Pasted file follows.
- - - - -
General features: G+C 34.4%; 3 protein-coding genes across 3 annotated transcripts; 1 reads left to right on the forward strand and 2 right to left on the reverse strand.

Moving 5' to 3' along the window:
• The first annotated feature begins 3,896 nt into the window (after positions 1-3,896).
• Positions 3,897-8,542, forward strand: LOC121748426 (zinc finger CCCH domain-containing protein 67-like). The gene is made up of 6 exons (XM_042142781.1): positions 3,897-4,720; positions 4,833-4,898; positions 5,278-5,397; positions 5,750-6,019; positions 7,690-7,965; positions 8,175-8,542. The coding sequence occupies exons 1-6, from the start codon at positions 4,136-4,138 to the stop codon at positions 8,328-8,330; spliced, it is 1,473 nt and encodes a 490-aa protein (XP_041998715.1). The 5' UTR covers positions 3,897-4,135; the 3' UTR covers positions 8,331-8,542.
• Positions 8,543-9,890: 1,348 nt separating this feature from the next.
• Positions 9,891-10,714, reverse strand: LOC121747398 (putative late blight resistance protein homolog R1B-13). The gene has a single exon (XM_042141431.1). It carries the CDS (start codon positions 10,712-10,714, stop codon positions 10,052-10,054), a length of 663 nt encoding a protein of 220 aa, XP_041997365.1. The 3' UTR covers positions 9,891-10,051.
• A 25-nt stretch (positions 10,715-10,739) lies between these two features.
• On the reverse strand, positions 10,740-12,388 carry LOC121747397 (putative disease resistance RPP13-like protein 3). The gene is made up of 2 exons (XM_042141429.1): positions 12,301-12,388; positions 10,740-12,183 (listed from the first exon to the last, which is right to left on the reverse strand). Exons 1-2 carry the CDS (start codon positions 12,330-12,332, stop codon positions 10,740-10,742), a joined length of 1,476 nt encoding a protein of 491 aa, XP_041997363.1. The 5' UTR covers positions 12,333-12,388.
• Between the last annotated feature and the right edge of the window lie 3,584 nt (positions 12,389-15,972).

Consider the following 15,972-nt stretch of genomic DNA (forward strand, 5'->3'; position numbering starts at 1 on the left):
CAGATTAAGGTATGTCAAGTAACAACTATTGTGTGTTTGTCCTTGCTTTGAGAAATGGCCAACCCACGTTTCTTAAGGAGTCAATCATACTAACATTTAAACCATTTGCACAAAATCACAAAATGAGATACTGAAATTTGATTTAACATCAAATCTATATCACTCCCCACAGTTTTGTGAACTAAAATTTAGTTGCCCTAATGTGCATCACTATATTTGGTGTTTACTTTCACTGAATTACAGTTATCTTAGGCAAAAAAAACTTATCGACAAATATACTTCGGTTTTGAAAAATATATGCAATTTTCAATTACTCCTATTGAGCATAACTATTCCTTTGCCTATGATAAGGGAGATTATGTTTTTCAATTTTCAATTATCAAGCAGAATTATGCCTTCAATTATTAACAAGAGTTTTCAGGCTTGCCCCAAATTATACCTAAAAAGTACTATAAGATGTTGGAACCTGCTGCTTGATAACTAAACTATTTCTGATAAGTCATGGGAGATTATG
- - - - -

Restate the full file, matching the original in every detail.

General features: G+C 34.4%; 3 protein-coding genes across 3 annotated transcripts; 1 reads left to right on the forward strand and 2 right to left on the reverse strand.

Moving 5' to 3' along the window:
• The first annotated feature begins 3,896 nt into the window (after positions 1-3,896).
• Positions 3,897-8,542, forward strand: LOC121748426 (zinc finger CCCH domain-containing protein 67-like). The gene is made up of 6 exons (XM_042142781.1): positions 3,897-4,720; positions 4,833-4,898; positions 5,278-5,397; positions 5,750-6,019; positions 7,690-7,965; positions 8,175-8,542. The coding sequence occupies exons 1-6, from the start codon at positions 4,136-4,138 to the stop codon at positions 8,328-8,330; spliced, it is 1,473 nt and encodes a 490-aa protein (XP_041998715.1). The 5' UTR covers positions 3,897-4,135; the 3' UTR covers positions 8,331-8,542.
• Positions 8,543-9,890: 1,348 nt separating this feature from the next.
• Positions 9,891-10,714, reverse strand: LOC121747398 (putative late blight resistance protein homolog R1B-13). The gene has a single exon (XM_042141431.1). It carries the CDS (start codon positions 10,712-10,714, stop codon positions 10,052-10,054), a length of 663 nt encoding a protein of 220 aa, XP_041997365.1. The 3' UTR covers positions 9,891-10,051.
• A 25-nt stretch (positions 10,715-10,739) lies between these two features.
• On the reverse strand, positions 10,740-12,388 carry LOC121747397 (putative disease resistance RPP13-like protein 3). The gene is made up of 2 exons (XM_042141429.1): positions 12,301-12,388; positions 10,740-12,183 (listed from the first exon to the last, which is right to left on the reverse strand). Exons 1-2 carry the CDS (start codon positions 12,330-12,332, stop codon positions 10,740-10,742), a joined length of 1,476 nt encoding a protein of 491 aa, XP_041997363.1. The 5' UTR covers positions 12,333-12,388.
• Between the last annotated feature and the right edge of the window lie 3,584 nt (positions 12,389-15,972).

Consider the following 15,972-nt stretch of genomic DNA (forward strand, 5'->3'; position numbering starts at 1 on the left):
CAGATTAAGGTATGTCAAGTAACAACTATTGTGTGTTTGTCCTTGCTTTGAGAAATGGCCAACCCACGTTTCTTAAGGAGTCAATCATACTAACATTTAAACCATTTGCACAAAATCACAAAATGAGATACTGAAATTTGATTTAACATCAAATCTATATCACTCCCCACAGTTTTGTGAACTAAAATTTAGTTGCCCTAATGTGCATCACTATATTTGGTGTTTACTTTCACTGAATTACAGTTATCTTAGGCAAAAAAAACTTATCGACAAATATACTTCGGTTTTGAAAAATATATGCAATTTTCAATTACTCCTATTGAGCATAACTATTCCTTTGCCTATGATAAGGGAGATTATGTTTTTCAATTTTCAATTATCAAGCAGAATTATGCCTTCAATTATTAACAAGAGTTTTCAGGCTTGCCCCAAATTATACCTAAAAAGTACTATAAGATGTTGGAACCTGCTGCTTGATAACTAAACTATTTCTGATAAGTCATGGGAGATTATG